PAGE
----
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Here’s what you need to know about the Senate GOP health care bill

Senate Republicans finally unveiled their health care bill Thursday. U.S. Senate Majority Leader Mitch McConnell (R-Ky.) has said he hopes to have a vote on the Senate health care bill as early as next week as senators scramble to review the 200-page document. (Chip Somodevilla/Getty Images)

Republicans in the Senate finally unveiled their health care bill Thursday after spending nearly two months crafting the legislation behind closed doors. Majority Leader Mitch McConnell (R-Ky.) has already stated his intention to have a vote on the bill as early as next week as senators scramble to review the 200-page document. Here are the key points from the bill:

It keeps Obamacare premium subsidies in place, but changes the eligibility criteria. Though the bill keeps the hotly debated taxpayer subsidies in place for those who purchase an insurance plan through the Obamacare marketplace, it changes the criteria that determines whether an enrollee is eligible for a subsidy. While Obamacare currently allows a threshold of earnings up to 400 percent of the poverty level, the Senate bill changes that threshold to 350 percent. While this will prevent some middle class earners from receiving a subsidy, the bill also will allow those living below the poverty line to continue to receive subsidies, which aims to provide assistance to those living in states that chose not to expand Medicaid under Obamacare.

It starts a three-year phase out of Medicaid expansion beginning in 2021. The bill continues the Medicaid expansion funding for Obamacare until 2021, when the phase out would be slated to start. The previous version of the bill passed in the House ended the expansion in 2020, which earned criticism from some moderates who said the time frame wasn't fair to enrollees. While the Senate bill keeps the House plan to send a fixed amount of money each year to states based on enrollment, the Senate version caps the annual inflation rate to the standard rate, rather than the higher medical inflation rate. States would then be able to decide if they wanted to make cuts to benefits, provider payments, or programs.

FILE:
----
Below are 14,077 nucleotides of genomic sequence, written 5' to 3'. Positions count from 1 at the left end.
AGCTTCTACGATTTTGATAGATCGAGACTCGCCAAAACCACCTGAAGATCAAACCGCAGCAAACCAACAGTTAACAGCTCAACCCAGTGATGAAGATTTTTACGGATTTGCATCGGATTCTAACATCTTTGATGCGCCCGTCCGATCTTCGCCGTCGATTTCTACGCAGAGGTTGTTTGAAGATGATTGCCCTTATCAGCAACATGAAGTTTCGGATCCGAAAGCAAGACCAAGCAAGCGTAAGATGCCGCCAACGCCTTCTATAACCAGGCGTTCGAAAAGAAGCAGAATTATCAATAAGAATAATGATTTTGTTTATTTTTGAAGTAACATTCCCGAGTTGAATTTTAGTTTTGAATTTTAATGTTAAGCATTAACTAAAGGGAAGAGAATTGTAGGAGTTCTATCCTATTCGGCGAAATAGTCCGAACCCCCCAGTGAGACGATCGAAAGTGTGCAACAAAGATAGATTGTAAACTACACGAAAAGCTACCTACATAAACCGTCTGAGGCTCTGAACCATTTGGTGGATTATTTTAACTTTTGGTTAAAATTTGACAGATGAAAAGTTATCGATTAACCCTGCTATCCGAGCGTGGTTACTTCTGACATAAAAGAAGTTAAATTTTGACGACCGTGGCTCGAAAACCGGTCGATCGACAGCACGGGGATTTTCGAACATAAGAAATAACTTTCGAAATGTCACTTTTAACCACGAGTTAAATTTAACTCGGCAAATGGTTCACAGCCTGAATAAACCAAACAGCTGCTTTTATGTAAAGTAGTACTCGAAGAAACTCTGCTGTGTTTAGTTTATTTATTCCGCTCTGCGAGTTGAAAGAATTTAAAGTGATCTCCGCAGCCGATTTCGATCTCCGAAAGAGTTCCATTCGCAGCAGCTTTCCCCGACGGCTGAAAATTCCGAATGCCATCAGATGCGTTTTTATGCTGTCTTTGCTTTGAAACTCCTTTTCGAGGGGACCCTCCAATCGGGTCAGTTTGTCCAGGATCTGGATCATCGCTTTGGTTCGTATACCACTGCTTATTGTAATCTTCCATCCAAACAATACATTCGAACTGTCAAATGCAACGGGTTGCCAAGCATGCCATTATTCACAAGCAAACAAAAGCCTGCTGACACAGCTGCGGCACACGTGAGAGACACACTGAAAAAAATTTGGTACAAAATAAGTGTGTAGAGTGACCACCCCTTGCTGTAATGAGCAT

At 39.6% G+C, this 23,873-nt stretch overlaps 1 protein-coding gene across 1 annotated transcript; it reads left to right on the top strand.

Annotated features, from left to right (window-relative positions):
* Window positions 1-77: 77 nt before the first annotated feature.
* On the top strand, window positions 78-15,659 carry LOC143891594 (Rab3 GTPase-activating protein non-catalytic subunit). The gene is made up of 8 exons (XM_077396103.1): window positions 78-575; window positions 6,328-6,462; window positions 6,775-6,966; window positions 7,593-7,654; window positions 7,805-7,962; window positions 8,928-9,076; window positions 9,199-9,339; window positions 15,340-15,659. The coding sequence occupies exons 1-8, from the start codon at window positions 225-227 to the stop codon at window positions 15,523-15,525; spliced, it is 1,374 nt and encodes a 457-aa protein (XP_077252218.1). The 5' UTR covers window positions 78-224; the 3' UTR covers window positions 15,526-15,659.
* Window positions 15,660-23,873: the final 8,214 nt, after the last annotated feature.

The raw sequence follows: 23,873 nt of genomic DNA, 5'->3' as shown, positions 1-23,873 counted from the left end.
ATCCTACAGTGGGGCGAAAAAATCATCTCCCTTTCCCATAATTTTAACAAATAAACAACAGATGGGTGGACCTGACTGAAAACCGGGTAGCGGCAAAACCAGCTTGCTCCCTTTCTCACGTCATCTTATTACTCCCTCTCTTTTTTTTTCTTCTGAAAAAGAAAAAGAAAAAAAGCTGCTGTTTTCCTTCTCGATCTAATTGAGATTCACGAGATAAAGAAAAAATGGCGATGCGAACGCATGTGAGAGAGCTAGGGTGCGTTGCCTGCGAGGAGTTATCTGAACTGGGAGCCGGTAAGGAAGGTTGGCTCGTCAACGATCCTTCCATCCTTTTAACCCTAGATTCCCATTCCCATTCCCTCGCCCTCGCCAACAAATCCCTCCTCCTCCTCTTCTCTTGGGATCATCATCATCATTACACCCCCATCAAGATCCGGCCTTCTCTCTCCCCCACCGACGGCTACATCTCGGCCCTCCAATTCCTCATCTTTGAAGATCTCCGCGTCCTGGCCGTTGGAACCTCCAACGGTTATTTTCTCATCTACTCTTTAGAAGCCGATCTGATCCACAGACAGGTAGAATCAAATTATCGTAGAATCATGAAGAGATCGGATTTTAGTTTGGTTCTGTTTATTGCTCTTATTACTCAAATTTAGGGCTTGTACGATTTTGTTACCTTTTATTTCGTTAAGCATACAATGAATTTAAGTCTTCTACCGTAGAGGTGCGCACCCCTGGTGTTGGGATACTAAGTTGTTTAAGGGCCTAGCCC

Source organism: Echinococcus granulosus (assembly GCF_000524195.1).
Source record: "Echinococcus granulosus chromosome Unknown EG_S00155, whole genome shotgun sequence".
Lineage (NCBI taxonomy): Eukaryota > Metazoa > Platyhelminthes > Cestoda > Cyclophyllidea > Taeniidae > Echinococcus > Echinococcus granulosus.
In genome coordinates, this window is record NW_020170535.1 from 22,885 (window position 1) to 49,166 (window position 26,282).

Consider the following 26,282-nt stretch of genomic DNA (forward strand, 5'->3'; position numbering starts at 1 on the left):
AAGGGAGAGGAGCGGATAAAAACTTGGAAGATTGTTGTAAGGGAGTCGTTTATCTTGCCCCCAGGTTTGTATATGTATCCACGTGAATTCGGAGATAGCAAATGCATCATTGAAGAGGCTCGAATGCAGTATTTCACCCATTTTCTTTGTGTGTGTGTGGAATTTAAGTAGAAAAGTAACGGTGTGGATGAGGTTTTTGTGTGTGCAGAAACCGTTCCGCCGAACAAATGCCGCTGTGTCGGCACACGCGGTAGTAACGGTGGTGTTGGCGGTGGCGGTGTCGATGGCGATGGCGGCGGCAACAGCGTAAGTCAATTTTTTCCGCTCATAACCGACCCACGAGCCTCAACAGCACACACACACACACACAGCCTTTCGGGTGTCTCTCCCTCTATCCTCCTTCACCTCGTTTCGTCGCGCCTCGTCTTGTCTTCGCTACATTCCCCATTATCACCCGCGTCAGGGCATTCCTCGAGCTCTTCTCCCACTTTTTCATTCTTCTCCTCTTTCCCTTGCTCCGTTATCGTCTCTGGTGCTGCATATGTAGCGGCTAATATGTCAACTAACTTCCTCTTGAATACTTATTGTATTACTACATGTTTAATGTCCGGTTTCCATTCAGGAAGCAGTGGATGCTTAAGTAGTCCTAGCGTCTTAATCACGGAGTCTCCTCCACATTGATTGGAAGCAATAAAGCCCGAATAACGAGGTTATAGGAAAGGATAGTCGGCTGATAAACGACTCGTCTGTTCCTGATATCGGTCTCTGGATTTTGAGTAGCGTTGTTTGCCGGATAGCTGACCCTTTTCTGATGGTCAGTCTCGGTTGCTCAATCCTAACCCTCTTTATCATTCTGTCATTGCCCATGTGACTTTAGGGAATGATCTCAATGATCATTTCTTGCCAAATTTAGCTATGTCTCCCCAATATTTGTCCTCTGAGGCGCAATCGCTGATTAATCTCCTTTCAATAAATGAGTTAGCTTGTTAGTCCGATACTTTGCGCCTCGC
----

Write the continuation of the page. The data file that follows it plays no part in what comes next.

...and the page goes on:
It defunds Planned Parenthood for one year. The legislation keeps the House's plan to defund Planned Parenthood for one year. According to Planned Parenthood's 2014-15 annual report, the organization receives around $553.7 million annually in government health service grants and reimbursements, which totals to about 43 percent of its overall revenue.

It maintains Obamacare-era pre-existing condition regulations. The Senate's legislation deviates from the previously passed House bill, which gave states the ability to eliminate pre-existing condition protections if certain criteria were met. In the Senate's version, the bill does not include waivers for states to opt-out of covering enrollees with pre-existing conditions.

It eliminates the individual mandate. The bill eliminates the mandate put into place by the Affordable Care Act that requires all Americans to have a certain level of health insurance or pay a tax penalty.

It repeals almost all Obamacare taxes. The only tax that is kept from the numerous taxes implemented under Obamacare is the infamous Cadillac tax, which requires employers who purchase high-cost benefits for their employees to pay an excise tax. Instead of eliminating this tax, the Senate plan delays the tax until 2026.

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